Monday, May 28, 2012
The Art of Desperation
Today's EDM offering is the result of several hopelessly awful attempts. I tried a wash and ink drawing of the hanging basket I just put up, and the houses opposite in the background, and it was so stiff and unyielding that I figured hm, wrong day to try this.
You can't make better art by simply trying harder. Practice does improve skills, and you need skills to make art. But practice doesn't make art. You do need to allow for what you're up for today, and sometimes it means you picked a wrong approach and need to go back.
So I painted a coat of white monotype ink over the drawing, which made it very faint, went back in and picked up sparks of blue -- a lot of lobelia in the basket -- and voila! an even worse thing. So I damped another sheet, and took a try at a monotype off the original, since that often gives you a surprisingly improved view. But it didn't. Oh.
Finally I realized what I was doing wrong was taking too observatory an approach. So I tore off the paper jackets of a few Caran d'ache crayons, and went to another sheet of paper, drew a field of flowers using the sides of the crayons, curving and moving them, like using charcoal in a way.
And I found that this was probably what I shoulda bin doin all along. But there are days when it's not clear, and you just have to try various things until you either get fed up and go away and knit, or get a result you feel better about. This drawing was done on slightly damp Arches hotpress, to get a slightly gentler outline here and there.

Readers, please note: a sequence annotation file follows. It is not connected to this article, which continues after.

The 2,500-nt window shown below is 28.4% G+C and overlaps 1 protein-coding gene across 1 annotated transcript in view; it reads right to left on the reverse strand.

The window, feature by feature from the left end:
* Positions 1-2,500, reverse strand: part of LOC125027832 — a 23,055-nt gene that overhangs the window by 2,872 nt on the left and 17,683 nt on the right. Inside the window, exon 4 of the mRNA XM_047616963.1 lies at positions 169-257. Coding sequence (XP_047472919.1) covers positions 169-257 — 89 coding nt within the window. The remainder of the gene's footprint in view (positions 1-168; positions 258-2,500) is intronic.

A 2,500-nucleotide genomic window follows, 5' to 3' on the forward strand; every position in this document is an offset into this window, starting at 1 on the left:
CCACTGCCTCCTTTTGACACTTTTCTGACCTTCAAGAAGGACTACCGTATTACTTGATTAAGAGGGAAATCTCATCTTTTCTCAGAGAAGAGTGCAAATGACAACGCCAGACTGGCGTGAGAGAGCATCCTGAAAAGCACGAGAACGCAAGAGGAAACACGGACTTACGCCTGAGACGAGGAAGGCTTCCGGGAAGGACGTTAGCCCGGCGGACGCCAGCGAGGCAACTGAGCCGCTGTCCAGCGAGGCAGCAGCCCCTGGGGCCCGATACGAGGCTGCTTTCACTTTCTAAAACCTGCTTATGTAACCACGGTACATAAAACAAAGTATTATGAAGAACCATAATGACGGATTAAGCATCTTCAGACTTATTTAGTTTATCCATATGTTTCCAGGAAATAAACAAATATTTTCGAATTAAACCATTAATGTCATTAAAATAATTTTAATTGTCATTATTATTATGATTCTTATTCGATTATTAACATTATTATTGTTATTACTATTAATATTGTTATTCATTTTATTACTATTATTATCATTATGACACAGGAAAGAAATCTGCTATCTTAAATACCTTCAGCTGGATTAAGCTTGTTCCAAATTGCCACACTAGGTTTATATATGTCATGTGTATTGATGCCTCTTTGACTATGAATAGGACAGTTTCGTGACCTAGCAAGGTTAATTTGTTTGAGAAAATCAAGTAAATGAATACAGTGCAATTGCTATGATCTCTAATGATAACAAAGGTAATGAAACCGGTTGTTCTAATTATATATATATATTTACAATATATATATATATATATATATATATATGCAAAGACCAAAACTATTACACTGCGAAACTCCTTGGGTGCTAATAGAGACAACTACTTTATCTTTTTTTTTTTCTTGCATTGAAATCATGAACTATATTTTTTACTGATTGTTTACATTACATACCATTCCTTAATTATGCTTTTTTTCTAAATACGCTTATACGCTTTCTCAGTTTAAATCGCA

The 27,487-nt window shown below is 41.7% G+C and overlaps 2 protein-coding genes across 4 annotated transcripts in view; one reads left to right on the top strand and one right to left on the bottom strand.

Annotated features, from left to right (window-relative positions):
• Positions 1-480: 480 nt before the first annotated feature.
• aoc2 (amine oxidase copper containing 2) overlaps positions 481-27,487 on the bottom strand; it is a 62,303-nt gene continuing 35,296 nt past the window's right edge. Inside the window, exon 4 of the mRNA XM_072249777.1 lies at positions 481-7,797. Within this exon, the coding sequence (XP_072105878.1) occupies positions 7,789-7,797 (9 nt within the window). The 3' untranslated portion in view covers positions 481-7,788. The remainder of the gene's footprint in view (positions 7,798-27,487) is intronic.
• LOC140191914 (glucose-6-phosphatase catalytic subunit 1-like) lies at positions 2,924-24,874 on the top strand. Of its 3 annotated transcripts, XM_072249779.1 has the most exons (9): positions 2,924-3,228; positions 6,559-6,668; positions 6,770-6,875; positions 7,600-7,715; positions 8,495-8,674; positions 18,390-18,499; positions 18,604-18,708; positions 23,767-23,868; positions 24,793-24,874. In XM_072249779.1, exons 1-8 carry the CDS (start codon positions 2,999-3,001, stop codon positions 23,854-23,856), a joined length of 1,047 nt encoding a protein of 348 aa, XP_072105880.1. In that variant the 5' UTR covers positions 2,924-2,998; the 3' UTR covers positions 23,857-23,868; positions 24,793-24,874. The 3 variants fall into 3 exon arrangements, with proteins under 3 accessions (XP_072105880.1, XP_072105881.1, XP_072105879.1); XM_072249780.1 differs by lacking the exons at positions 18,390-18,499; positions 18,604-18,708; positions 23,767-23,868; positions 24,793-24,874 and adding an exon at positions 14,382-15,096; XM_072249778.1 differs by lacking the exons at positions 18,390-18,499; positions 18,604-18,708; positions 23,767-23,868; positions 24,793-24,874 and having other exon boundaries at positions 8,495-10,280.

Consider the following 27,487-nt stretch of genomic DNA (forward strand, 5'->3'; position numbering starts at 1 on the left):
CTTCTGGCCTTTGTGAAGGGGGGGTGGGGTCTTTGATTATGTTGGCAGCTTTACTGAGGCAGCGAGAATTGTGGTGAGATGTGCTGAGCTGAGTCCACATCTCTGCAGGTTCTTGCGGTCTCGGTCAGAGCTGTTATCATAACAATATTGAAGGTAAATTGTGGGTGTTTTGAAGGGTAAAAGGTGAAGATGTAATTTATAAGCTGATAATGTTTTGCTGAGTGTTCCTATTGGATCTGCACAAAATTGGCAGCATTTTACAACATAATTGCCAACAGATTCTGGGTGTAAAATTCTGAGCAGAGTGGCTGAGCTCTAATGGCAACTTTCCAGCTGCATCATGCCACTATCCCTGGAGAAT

I've often thought that when you switch around artforms as much as I do, that the approach needed by one can be a bit hostile to the next. I've been doing some very small knitting (a hoodie for a Dolliver, in alpaca yarn, on number 2 dpns, fyi) and since knitting is so linear and constructed, my mind probably got over a little too much into the prescriptive mode, hence the difficulty in loosening up to draw and paint. I remember that playing Atari many years ago when my son was young, had a terrific effect on my accuracy in doing the miniature needlepoint I did in those days, for custom works, probably because both called on the same kind of eye hand, limited decision horizon, type of thinking.
You'll notice that, though the handling of this piece is very loose, it is composed with left leaning areas and right leaning areas, to draw your eye in, and triangular areas to rest the eye on, and a foreground, middle ground and far distance. This isn't something I planned as I went, but I expect it's a hangover from the linear knitting time.